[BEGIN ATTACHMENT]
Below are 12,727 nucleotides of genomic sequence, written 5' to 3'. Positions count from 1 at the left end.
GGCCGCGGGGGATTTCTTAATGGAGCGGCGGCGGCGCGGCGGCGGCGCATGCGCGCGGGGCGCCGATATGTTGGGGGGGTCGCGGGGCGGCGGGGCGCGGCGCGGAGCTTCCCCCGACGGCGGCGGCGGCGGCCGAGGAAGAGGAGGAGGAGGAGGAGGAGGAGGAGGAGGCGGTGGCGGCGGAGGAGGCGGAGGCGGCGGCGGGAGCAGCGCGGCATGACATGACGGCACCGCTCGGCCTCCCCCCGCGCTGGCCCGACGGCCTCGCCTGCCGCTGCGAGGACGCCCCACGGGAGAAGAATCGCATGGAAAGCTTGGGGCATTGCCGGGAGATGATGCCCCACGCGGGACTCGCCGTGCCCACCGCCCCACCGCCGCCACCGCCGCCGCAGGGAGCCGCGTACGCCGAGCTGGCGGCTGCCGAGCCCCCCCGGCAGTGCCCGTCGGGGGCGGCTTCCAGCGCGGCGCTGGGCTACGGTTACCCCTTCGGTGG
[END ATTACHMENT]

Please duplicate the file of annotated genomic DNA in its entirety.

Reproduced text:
Below are 12,727 nucleotides of genomic sequence, written 5' to 3'. Positions count from 1 at the left end.
GGCCGCGGGGGATTTCTTAATGGAGCGGCGGCGGCGCGGCGGCGGCGCATGCGCGCGGGGCGCCGATATGTTGGGGGGGTCGCGGGGCGGCGGGGCGCGGCGCGGAGCTTCCCCCGACGGCGGCGGCGGCGGCCGAGGAAGAGGAGGAGGAGGAGGAGGAGGAGGAGGAGGCGGTGGCGGCGGAGGAGGCGGAGGCGGCGGCGGGAGCAGCGCGGCATGACATGACGGCACCGCTCGGCCTCCCCCCGCGCTGGCCCGACGGCCTCGCCTGCCGCTGCGAGGACGCCCCACGGGAGAAGAATCGCATGGAAAGCTTGGGGCATTGCCGGGAGATGATGCCCCACGCGGGACTCGCCGTGCCCACCGCCCCACCGCCGCCACCGCCGCCGCAGGGAGCCGCGTACGCCGAGCTGGCGGCTGCCGAGCCCCCCCGGCAGTGCCCGTCGGGGGCGGCTTCCAGCGCGGCGCTGGGCTACGGTTACCCCTTCGGTGG